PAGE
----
Wright has previously acknowledged that he knew he was on the hot seat going into the 2004-05 season. But then the Wildcats started winning, making NCAA tournaments and eventually the 2009 Final Four, a building block that helped get the Wildcats to this point.

"Just starting the program from scratch, obviously the tradition was there but regenerating the energy and getting us back to that winning tradition and putting guys on the floor that would play hard every night and defend ... it was only a matter of time that something like this may happen," said Nardi, who now serves as the Wildcats' director of basketball operations.

Nardi got a business degree from Villanova and played professionally overseas. But when it came time to figure out what he wanted to do once his playing career was finished, he decided to get into coaching. Now here he is, back with Wright, part of a program that has figured out a formula that works for the Wildcats.

It isn't a formula that works for everyone, mind you.

"You can take guys like him, guys like me, turn them into national champions who aren't highly recruited, turn them into NBA players and develop them," said former Wildcat and current Los Angeles Laker Josh Hart, as he stood arm in arm with Villanova guard Mikal Bridges. "That's what it takes to be a great coach. He's not a big one-and-done guy. He doesn't get the best players in the country that if you put three of them together you're going to win 25 games easily. He takes guys who are under-recruited, talented guys, high-character guys, and helps transform them into great basketball players."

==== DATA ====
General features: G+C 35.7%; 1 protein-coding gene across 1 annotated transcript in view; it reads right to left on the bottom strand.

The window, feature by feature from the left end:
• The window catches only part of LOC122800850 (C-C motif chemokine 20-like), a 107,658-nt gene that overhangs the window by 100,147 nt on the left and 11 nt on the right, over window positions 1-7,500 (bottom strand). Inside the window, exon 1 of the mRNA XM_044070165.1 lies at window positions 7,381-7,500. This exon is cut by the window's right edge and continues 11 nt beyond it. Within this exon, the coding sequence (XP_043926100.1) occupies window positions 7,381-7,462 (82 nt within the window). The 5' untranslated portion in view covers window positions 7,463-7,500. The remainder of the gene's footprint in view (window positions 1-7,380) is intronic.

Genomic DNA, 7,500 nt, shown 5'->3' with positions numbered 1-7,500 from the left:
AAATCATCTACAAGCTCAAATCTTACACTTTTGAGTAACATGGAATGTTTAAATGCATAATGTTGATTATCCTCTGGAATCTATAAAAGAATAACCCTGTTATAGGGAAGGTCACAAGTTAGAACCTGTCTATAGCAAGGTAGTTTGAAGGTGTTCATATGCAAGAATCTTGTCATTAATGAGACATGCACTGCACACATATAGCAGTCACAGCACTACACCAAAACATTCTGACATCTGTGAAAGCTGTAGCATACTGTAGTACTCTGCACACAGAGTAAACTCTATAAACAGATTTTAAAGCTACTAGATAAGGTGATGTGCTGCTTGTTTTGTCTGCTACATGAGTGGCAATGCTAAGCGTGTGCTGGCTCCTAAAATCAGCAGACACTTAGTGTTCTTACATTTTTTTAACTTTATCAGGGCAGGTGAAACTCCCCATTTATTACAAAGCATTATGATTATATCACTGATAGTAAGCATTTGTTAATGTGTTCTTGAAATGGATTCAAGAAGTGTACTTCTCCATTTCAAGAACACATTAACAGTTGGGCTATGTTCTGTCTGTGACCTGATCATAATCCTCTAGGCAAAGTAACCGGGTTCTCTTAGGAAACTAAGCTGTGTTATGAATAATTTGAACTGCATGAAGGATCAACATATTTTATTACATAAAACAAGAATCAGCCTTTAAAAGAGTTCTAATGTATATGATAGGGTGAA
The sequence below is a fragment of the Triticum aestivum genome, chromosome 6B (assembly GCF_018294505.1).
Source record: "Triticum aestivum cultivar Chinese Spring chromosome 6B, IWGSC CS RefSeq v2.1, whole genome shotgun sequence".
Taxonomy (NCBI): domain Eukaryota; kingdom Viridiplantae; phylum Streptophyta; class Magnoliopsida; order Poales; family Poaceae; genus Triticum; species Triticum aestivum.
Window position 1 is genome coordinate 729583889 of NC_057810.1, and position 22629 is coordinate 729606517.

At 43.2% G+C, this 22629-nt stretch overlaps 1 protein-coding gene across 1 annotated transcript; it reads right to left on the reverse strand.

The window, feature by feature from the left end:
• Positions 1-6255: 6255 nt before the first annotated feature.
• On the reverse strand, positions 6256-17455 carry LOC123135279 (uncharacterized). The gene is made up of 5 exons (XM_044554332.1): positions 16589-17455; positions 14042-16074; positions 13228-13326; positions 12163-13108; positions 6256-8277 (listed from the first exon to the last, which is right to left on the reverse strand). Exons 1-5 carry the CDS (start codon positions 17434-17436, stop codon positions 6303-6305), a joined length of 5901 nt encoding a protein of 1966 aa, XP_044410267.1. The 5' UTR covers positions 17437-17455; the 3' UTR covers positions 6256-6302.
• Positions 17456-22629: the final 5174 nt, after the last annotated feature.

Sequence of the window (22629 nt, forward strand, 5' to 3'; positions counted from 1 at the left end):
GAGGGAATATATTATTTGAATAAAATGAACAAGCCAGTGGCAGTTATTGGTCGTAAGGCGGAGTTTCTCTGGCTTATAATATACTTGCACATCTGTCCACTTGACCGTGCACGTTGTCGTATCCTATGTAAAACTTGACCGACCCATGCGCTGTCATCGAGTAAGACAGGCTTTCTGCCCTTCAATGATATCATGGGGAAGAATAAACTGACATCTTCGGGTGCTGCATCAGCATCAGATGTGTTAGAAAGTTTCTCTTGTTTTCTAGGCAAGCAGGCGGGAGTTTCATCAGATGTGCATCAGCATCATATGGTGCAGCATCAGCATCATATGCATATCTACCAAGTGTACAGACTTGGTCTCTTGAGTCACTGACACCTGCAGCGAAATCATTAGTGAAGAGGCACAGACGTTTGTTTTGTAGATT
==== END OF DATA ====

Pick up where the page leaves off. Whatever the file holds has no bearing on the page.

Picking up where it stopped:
Villanova guard Phil Booth offered his take.

"Everybody just sees cool Jay on the court, but how much he really cares about the players on this team shows a lot," Booth said. "He develops players, he really demands you to be the best player you can be. A lot of players came here and have one skill. They can shoot or score. He'll make you a defender, he'll make you a good passer, he'll make you a great rebounder. He does it all for you."

Now Wright has gotten Villanova to a point where players demand the bar to be set higher, where the young guys who watched Jenkins and Arcidiacono push themselves to become champions in their own right. Villanova should return the bulk of its team next season, so there will be more time to debate where Wright ranks among his peers. Perhaps he adds another title next season.

Once summer rolls around, though, there won't be any mention of the 30-win seasons or the national championships or whether Villanova has the best coach in America.

The Wildcats will start all over, with the same catch-and-shoot drills they run every season.

"He never takes his foot off the gas," said Villanova guard and Final Four most outstanding player Donte DiVincenzo. "He never thinks just because we had a 30-win season, the next year is just going to be easy. Whenever that happens, we go back to work and we never want to stay on top of a mountain. We go up on top of a mountain. We get up there, and then we're going to go back down and climb the bigger one."